Winston Lawrence

Project Manager & Occasional developer

Android Development

I am thinking about getting an Android based smartphone as I mentioned in last week's post, partly because of the possibility of doing some mobile application development. It really isn't too difficult to get started and to build the obligatory "Hello World" app in Android just to ensure that everything is installed and working correctly.The big benefit to Android development is that the cost to entry is low - you don't need to run out and buy new hardware and software and you don't have to learn a platform specific semi-proprietary language before you can get started either.

I already had the latest Java Development Environment installed so the only thing that I needed to do was to get and re-install Eclipse. I Don't really like Eclipse ever since I had to work with IBM's version which forms the core of IBM's Rational Developer Tools.  I know Eclipse is powerful and can be used as a collaborative development IDE for a lot of languages but to me, it has a kind of kludgy Windows 98 era feel with a generally non-intuitive interface.. Eclipse also seems prone to subtle configuration errors that make it very difficult to determine the cause of problems. Eclipse generated error messages have a neat trick of being numerous while remaining almost completely devoid of useful information. That said, I installed Eclipse, the Android SDK and then the device manager. One trick that I learned while working with the IBM Rational Tools version of Eclipse when you get a workspace configured the way you like it make a copy (its just a folder). When you make a change or create a new project make another copy - preferably keeping the earlier copy around as well. When you run into one of those weird configuration problems or you find that creating a project hoses your workspace just delete the entire workspace and replace it (copy) the backup version in place and try again. This is much quicker than trying to troubleshoot, debug and/or fix problems indicated by the obtuse Eclipse error messages that you will get (in my opinion).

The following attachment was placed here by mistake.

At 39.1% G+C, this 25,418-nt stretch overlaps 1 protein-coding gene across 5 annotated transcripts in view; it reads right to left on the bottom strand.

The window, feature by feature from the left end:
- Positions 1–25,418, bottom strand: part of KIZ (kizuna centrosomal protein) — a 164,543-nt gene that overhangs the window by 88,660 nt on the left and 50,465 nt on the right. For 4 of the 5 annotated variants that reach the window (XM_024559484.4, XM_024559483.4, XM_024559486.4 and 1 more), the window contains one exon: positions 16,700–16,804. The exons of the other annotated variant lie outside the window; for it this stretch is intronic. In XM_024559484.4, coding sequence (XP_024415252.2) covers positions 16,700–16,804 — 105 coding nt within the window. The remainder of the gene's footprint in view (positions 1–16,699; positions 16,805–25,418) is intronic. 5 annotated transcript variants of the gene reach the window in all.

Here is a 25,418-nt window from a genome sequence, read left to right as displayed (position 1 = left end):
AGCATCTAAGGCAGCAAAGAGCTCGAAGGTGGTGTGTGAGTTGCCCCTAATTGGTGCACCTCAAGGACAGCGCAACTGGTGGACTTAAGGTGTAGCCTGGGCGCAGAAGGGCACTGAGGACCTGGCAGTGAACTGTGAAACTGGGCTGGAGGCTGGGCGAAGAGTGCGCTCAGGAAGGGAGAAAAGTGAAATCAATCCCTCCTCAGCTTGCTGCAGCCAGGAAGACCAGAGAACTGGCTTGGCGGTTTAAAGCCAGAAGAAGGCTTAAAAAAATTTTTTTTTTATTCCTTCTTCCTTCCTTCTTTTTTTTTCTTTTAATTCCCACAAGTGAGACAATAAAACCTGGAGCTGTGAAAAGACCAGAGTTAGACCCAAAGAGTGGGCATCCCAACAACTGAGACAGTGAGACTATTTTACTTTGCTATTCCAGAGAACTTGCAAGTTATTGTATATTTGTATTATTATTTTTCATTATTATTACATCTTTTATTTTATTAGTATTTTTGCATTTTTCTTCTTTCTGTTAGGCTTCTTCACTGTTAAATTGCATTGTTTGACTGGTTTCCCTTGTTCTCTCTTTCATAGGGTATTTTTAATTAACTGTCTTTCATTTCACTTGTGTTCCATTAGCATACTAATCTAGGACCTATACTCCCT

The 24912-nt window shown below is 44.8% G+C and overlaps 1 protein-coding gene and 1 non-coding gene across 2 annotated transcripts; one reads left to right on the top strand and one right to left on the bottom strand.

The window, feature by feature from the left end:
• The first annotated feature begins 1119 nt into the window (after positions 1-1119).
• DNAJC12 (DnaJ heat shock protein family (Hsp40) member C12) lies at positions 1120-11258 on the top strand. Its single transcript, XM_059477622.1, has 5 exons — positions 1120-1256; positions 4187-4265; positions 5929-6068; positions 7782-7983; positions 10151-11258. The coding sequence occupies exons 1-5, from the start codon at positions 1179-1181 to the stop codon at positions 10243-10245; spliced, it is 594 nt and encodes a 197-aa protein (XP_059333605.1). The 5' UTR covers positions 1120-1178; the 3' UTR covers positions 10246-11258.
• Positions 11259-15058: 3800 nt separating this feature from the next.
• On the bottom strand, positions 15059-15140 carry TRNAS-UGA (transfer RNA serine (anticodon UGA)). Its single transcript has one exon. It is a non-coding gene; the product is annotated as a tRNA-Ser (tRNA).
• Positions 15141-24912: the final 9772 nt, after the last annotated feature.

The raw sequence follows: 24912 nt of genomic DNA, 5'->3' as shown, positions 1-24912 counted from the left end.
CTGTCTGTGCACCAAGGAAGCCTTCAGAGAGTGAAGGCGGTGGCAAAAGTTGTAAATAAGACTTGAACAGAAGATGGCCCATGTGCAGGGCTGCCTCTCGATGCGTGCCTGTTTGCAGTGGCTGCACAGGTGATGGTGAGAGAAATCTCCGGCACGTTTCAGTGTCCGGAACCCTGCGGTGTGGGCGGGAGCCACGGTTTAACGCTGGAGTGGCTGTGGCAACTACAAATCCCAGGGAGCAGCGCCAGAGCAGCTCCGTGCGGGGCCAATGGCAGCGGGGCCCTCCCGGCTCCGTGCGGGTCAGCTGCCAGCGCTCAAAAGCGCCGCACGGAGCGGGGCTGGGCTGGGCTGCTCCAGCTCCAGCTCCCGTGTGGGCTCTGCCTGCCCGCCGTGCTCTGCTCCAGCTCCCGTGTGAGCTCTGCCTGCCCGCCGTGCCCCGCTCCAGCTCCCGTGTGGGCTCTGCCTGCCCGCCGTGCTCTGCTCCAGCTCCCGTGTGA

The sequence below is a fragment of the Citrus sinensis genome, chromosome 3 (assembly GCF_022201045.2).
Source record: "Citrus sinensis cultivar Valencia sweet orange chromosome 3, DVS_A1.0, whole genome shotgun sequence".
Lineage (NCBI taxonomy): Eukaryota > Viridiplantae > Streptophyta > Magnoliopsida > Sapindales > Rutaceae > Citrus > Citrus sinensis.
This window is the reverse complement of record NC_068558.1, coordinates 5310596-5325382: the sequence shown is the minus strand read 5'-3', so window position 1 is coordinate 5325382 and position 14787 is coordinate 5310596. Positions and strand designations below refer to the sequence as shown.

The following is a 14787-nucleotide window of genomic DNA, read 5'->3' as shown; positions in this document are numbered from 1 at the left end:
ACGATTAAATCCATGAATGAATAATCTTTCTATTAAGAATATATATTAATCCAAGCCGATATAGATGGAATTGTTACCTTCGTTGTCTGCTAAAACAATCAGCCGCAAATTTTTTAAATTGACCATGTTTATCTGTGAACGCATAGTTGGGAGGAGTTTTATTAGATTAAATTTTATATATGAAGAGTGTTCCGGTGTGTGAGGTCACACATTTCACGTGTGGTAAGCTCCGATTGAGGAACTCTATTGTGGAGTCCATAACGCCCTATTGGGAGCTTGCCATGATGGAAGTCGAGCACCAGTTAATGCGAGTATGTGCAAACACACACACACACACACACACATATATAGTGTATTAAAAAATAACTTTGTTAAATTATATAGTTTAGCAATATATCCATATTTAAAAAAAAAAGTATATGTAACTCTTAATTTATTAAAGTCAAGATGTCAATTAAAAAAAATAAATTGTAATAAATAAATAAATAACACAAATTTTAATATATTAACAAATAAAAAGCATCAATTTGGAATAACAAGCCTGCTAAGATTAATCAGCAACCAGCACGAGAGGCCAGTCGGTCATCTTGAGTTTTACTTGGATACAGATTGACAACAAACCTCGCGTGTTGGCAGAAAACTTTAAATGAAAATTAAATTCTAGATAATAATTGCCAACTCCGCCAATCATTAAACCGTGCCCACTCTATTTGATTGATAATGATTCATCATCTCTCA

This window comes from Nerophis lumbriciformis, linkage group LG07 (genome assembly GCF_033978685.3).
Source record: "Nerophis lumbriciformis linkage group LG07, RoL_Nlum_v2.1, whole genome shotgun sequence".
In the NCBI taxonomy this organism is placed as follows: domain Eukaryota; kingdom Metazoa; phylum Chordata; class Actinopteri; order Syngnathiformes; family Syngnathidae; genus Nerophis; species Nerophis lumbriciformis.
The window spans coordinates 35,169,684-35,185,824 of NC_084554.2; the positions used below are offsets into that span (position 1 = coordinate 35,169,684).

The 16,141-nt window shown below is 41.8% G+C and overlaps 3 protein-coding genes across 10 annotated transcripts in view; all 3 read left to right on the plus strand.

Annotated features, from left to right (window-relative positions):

Anyway Eclipse was installed and I followed the tutorial over at to build the hello world app.It took a little while for the App to show up but it did work. Of course now I have to go back over the build and configuration steps to figure what I actually just did :-)

Winston Lawrence

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